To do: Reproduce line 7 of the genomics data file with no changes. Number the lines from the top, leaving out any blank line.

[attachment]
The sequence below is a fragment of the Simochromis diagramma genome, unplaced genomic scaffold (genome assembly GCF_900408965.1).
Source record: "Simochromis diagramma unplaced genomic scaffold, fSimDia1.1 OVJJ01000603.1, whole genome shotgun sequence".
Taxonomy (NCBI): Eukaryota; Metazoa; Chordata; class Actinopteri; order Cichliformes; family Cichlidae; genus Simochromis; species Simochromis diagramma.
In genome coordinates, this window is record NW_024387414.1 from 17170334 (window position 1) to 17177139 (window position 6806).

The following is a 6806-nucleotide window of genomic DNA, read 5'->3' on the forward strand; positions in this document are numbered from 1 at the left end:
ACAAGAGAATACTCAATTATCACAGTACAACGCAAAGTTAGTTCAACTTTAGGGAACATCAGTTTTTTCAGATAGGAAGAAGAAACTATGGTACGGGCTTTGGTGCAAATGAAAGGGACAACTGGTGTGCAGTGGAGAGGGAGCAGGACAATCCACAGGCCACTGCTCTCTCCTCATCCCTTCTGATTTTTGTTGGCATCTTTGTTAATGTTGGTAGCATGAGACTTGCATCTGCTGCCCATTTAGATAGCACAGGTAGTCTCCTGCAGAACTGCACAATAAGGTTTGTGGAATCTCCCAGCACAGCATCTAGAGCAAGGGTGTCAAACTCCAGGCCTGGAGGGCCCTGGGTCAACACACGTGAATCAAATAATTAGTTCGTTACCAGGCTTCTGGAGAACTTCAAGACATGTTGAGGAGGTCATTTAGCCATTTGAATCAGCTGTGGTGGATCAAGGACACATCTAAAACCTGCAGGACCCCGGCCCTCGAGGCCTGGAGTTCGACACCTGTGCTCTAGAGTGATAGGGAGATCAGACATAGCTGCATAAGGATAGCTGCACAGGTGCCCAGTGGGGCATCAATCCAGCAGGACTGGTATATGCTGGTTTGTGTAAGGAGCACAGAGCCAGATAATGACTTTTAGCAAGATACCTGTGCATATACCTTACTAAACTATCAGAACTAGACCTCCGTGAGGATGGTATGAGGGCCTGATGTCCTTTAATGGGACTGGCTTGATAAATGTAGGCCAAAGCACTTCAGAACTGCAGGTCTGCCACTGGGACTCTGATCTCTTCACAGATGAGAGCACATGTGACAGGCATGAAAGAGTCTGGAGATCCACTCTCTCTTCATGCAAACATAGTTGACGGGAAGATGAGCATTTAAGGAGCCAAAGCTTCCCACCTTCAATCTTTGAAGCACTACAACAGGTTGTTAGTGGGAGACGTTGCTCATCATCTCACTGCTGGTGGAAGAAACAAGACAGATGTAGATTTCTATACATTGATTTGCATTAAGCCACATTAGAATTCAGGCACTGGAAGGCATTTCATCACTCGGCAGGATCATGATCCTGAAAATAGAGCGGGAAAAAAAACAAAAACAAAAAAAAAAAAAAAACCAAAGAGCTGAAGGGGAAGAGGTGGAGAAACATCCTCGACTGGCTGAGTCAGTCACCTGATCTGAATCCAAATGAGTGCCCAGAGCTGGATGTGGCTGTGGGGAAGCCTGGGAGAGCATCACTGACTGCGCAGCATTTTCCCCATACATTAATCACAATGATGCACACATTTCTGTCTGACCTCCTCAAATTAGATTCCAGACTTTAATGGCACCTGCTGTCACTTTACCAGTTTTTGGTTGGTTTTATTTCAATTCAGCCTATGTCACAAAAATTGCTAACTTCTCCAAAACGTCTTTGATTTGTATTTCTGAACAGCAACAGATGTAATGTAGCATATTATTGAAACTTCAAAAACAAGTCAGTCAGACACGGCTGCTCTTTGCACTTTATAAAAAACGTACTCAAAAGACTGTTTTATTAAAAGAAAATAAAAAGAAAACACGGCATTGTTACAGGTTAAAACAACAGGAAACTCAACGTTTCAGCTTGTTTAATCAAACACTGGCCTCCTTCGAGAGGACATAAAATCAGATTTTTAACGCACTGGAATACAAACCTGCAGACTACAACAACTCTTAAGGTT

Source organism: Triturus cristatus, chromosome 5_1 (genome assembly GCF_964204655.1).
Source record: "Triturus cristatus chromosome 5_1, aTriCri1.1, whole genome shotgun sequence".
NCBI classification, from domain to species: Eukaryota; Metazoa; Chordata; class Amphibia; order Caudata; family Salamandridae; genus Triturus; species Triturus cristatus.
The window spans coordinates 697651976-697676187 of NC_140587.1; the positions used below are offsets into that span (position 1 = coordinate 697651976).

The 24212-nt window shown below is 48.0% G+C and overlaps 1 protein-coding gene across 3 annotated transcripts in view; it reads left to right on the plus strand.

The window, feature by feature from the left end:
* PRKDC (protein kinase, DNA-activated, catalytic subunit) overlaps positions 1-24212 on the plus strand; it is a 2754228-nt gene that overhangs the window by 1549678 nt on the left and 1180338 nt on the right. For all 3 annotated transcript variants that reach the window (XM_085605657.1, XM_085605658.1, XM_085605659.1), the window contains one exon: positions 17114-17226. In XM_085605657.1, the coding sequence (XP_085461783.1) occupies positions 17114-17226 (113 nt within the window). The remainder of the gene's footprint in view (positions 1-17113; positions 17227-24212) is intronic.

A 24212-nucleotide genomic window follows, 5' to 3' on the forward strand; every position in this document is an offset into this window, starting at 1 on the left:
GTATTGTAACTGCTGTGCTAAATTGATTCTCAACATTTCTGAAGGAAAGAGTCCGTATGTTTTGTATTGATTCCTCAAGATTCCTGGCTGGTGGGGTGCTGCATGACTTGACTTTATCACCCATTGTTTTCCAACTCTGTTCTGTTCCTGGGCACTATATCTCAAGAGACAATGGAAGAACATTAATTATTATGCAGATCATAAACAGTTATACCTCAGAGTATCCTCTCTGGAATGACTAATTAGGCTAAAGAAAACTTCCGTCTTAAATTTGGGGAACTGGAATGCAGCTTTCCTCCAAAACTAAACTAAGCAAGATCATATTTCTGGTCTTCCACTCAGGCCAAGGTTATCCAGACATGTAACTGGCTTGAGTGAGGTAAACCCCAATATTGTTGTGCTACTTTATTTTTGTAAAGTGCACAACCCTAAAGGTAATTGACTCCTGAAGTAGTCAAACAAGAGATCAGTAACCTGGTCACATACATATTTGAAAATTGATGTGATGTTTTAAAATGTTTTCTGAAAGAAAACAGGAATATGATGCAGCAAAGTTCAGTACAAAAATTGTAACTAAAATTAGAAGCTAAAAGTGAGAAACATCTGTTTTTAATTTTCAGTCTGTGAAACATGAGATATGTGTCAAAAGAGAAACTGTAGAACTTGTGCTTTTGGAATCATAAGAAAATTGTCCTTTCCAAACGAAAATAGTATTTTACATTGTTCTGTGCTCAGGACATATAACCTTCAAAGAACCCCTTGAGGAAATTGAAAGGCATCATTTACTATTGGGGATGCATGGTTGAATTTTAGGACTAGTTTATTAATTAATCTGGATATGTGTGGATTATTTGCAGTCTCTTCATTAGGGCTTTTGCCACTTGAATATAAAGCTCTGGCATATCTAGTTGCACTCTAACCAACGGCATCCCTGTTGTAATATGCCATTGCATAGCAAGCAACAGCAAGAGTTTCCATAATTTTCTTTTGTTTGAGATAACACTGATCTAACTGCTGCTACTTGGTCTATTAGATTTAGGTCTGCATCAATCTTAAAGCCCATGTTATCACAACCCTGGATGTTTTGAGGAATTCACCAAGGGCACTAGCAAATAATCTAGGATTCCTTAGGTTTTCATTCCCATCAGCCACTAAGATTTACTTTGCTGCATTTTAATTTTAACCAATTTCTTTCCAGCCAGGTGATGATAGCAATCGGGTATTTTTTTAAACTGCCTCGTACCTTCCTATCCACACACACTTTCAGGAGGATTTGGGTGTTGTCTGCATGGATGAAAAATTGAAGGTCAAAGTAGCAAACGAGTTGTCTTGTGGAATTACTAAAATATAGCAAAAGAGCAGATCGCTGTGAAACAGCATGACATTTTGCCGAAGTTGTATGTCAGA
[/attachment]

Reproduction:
Source organism: Triturus cristatus, chromosome 5_1 (genome assembly GCF_964204655.1).